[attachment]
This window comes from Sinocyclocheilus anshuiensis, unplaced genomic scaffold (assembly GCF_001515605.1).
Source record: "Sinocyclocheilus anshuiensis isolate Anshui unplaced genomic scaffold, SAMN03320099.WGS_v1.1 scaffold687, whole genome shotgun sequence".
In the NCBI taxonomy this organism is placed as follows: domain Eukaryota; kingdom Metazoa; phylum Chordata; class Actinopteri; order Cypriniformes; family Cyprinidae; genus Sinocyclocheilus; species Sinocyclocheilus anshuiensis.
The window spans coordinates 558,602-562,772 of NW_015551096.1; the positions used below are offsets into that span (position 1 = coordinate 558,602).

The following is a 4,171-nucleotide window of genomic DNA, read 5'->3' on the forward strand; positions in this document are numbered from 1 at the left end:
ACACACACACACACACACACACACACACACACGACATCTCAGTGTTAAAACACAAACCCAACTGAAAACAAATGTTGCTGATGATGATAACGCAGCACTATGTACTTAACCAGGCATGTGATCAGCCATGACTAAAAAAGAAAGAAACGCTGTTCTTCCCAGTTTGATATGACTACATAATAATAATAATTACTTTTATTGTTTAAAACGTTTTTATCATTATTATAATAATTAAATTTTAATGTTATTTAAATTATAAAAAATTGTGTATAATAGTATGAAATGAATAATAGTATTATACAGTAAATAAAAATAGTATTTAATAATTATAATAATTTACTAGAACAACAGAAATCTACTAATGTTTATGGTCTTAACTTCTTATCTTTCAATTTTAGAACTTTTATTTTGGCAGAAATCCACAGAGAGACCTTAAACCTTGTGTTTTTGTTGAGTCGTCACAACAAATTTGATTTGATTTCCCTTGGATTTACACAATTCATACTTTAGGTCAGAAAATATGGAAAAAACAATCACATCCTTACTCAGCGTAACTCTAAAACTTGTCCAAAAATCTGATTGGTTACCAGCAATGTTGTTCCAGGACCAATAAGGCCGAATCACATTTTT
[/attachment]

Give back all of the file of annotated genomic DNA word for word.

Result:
This window comes from Sinocyclocheilus anshuiensis, unplaced genomic scaffold (assembly GCF_001515605.1).
Source record: "Sinocyclocheilus anshuiensis isolate Anshui unplaced genomic scaffold, SAMN03320099.WGS_v1.1 scaffold687, whole genome shotgun sequence".
In the NCBI taxonomy this organism is placed as follows: domain Eukaryota; kingdom Metazoa; phylum Chordata; class Actinopteri; order Cypriniformes; family Cyprinidae; genus Sinocyclocheilus; species Sinocyclocheilus anshuiensis.
The window spans coordinates 558,602-562,772 of NW_015551096.1; the positions used below are offsets into that span (position 1 = coordinate 558,602).

The following is a 4,171-nucleotide window of genomic DNA, read 5'->3' on the forward strand; positions in this document are numbered from 1 at the left end:
ACACACACACACACACACACACACACACACACGACATCTCAGTGTTAAAACACAAACCCAACTGAAAACAAATGTTGCTGATGATGATAACGCAGCACTATGTACTTAACCAGGCATGTGATCAGCCATGACTAAAAAAGAAAGAAACGCTGTTCTTCCCAGTTTGATATGACTACATAATAATAATAATTACTTTTATTGTTTAAAACGTTTTTATCATTATTATAATAATTAAATTTTAATGTTATTTAAATTATAAAAAATTGTGTATAATAGTATGAAATGAATAATAGTATTATACAGTAAATAAAAATAGTATTTAATAATTATAATAATTTACTAGAACAACAGAAATCTACTAATGTTTATGGTCTTAACTTCTTATCTTTCAATTTTAGAACTTTTATTTTGGCAGAAATCCACAGAGAGACCTTAAACCTTGTGTTTTTGTTGAGTCGTCACAACAAATTTGATTTGATTTCCCTTGGATTTACACAATTCATACTTTAGGTCAGAAAATATGGAAAAAACAATCACATCCTTACTCAGCGTAACTCTAAAACTTGTCCAAAAATCTGATTGGTTACCAGCAATGTTGTTCCAGGACCAATAAGGCCGAATCACATTTTT